The brainpower behind building Robinhood’s waiting list knew this fact and designed a sign-up page so straightforward that it could be completed before any person (or fish, for that matter) could lose interest.

How Robinhood Got Nearly 1 Million Users Before the Company Even Existed

The page was simple to use. Not full of jargon or length copy, just one powerful hook—”Robinhood $0 commission stock trading. Stop paying up to $10 per trade.”

Giving users only one option; To opt-in.

Get People to Share and Re-engage

Gaining access was simple.

And like many other pre-launches, the first few sign-ups were acquired from family, friends, and as a result of press mentions.

But how did Robinhood (with their referral program) turn those first few to thousands, hundreds of thousands and then nearly a million?

Gamification.

People. Love. Playing. Games.

Especially when those games are tied to rewards they actually want.

Robinhood created a referral-based viral loop that looked something like this:

  1. When users signed up for Robinhood, they were put on the waiting list. The higher on a person’s position on the list, the earlier the Robinhood fan got access to the beta.
  2. After entering an email address, the “thank you page” allowed individuals to see is their position on the waiting list.

Conveniently located under their waiting list placement? A reward-based invitation to share Robinhood’s exclusive offer with others in just one click. The more a person shared, the higher the waiting-list position. The higher the position, the sooner one would gain access to Robinhood. And who doesn’t want to jump ahead in the queue?

And that’s what led to exponential growth.

How Robinhood Got Nearly 1 Million Users Before the Company Even Existed

Bonus: Embrace What Makes You Different

All of these tips and tricks got Robinhood part of the way. But people flocked to Robinhood because they saw something different. Meaningful. Useful.

Robinhood's referral program wanted to make things easier for people.

And people love easy.

When describing the function of Robinhood, co-founder Vladimir Tenev said they built it aiming to “[make] trading as frictionless as possible.”

In the end, the app's team built their waiting list using a similar tactic. By providing a frictionless portal for customer sign-up and giving potential customers lots of reasons to become actual customers, Robinhood moved beyond a humdrum launch and accomplished something truly spectacular.

So, do you want to create a pre-launch campaign similar to Robinhood's referral program?

This template is inspired by Robinhood's referral program. People can join your waitlist, just by putting in their info. Then, the more friends they invite, the higher they climb up the list.

It's that simple!

How Robinhood Got Nearly 1 Million Users Before the Company Even Existed

In case you’re interested to build a pre-launch like Robinhood's referral, we have your back! Save yourself some time.

Cheers

Note: Puggy recently started spreading her knowledge on Referral Marketing, so ???? Push the "Send to Messenger" button below to grab her exclusive content ????

June 5, 2018 - 4 comments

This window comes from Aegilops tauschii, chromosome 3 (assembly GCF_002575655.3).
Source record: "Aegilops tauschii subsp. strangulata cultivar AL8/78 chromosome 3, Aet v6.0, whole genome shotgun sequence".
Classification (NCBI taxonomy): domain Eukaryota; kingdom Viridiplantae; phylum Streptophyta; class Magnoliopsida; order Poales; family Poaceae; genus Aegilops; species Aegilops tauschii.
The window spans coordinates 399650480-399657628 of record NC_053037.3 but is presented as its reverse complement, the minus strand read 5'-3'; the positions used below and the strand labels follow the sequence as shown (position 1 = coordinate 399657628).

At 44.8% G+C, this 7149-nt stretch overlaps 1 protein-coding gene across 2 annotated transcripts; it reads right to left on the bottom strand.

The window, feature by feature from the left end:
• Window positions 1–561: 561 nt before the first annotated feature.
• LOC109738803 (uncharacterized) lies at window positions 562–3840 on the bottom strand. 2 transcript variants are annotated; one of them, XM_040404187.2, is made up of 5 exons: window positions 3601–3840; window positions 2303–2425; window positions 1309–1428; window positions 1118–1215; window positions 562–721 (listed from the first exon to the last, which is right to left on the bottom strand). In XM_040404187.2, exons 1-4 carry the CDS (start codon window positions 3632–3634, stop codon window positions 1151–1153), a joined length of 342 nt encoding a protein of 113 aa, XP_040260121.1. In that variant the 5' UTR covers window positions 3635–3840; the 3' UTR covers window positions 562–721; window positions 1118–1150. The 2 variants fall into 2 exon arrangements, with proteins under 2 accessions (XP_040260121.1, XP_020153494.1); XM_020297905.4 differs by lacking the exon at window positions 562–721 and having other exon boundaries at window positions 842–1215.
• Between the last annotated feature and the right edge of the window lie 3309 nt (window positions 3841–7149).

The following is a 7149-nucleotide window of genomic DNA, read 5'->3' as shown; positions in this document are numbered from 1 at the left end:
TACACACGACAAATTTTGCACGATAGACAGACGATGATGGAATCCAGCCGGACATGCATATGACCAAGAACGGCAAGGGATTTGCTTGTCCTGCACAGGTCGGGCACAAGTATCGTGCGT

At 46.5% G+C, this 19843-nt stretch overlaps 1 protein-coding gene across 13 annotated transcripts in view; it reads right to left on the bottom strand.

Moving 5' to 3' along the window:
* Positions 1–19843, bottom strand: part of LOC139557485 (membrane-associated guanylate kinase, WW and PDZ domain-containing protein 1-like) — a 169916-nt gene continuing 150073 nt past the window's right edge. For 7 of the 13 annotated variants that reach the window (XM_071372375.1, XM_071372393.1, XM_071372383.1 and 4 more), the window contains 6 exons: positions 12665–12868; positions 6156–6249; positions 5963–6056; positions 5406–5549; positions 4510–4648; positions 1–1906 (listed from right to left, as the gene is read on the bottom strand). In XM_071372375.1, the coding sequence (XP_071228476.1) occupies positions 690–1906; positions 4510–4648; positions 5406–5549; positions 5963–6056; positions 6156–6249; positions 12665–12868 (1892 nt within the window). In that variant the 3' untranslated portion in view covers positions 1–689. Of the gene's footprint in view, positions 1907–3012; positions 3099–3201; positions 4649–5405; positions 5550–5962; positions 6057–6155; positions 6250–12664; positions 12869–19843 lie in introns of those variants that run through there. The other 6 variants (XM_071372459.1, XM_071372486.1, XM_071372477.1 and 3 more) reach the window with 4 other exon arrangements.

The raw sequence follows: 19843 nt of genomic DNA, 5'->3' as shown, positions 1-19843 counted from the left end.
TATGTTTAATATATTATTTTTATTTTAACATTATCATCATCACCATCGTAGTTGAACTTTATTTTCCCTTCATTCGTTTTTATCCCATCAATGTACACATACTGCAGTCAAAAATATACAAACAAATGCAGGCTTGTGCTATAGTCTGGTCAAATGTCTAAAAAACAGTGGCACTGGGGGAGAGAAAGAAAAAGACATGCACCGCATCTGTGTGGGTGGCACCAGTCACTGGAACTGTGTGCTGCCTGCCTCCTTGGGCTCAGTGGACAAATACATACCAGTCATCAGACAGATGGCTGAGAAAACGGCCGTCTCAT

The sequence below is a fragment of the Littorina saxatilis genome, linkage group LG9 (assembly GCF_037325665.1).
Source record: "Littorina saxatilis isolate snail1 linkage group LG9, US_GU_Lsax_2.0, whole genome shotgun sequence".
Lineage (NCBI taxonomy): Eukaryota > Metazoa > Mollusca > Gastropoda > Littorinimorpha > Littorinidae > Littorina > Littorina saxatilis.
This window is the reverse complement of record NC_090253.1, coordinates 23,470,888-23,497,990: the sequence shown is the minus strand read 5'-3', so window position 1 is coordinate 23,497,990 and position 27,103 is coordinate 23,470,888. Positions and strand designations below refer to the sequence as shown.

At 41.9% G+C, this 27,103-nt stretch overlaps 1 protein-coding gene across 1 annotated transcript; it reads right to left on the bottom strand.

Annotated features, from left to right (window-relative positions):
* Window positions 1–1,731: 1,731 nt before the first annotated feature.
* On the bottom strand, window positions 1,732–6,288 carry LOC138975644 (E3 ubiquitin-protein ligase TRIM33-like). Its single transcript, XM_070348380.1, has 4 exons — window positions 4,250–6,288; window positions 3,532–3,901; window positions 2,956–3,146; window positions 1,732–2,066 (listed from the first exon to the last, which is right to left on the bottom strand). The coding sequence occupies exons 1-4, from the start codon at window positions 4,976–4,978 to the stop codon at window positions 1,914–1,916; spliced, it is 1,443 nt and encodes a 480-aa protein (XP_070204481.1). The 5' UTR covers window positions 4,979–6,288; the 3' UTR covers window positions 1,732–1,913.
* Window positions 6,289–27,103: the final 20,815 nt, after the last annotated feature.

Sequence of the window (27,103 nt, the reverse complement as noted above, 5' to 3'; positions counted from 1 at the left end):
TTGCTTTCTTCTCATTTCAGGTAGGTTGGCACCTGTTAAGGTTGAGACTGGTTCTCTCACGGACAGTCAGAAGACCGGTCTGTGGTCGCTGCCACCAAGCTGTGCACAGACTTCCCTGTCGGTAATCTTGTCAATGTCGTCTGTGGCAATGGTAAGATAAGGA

Virality and the 4 Steps To Design It In Your Product

 

One of the most promising acquisition channels startups explore - or at least should explore - is virality.

But what does virality mean?

Virality: vʌɪˈralɪti/

noun
the tendency of an image, video, or piece of information to be circulated rapidly and widely from one Internet user to another; the quality or fact of being viral.

Due to the explosion of digital marketing, marketers around the globe started using a new technique that allowed them to implement virality to products or services. Viral Marketing got born.

Viral marketing is scalable. Even if you’re an early stage company, it can help you get high-quality customers with low acquisition costs.

The difficult part you need to figure out, however, is how you can make your customers become your marketers. How one user brings others in.

A lot of people believe that virality happens either by luck or magic. Others think that all you need is a crazy video.

But this is not the case. PPAP (Pen Pineapple Apple Pen) is not what you’re looking for, and won’t get your business too far.

Viral marketing should be the heart of your product.

Virality is a business design problem, not a marketing or engineering effort . — Andrew Chen

Virality Vs. Word Of Mouth

First things first. Virality is not Word Of Mouth. They are closely related and one reinforces the other. But they’re not the same.

Word Of Mouth (WoM) happens when people love so much a product that they can’t stop talking about it. 

There are several ways of making people talk about your business. From offering them a great product and experience to giving them awesome support or asking them to pay $100 for a cheesesteak.

A few weeks ago, Typeform faced a minor issue and two of our forms, including Build Viral Loops in Public did not gather two submissions. We didn’t realize it before they told us so. And they went beyond that. They refunded our subscription for the last month. Wow! ✌️

When they notified us about it (I didn’t even expect that), they also included the exact reason of the issue as stated by their CTO.

Email from Typeform

At that moment, I realized that these guys are truly honest. And their customer support is great.

I immediately forwarded this email to my colleagues mentioning how cool that was and that we should do the same in any similar situation. — online WoM

I keep mentioning this incident in workshops and seminars. — offline WoM

 I also write about it right now, too. — online WoM

Their immediate action of letting us know about the issue without even noticing it, as well as their transparency, made us love Typeform even more. Not just because it is a great product, but also because their team treated us so special.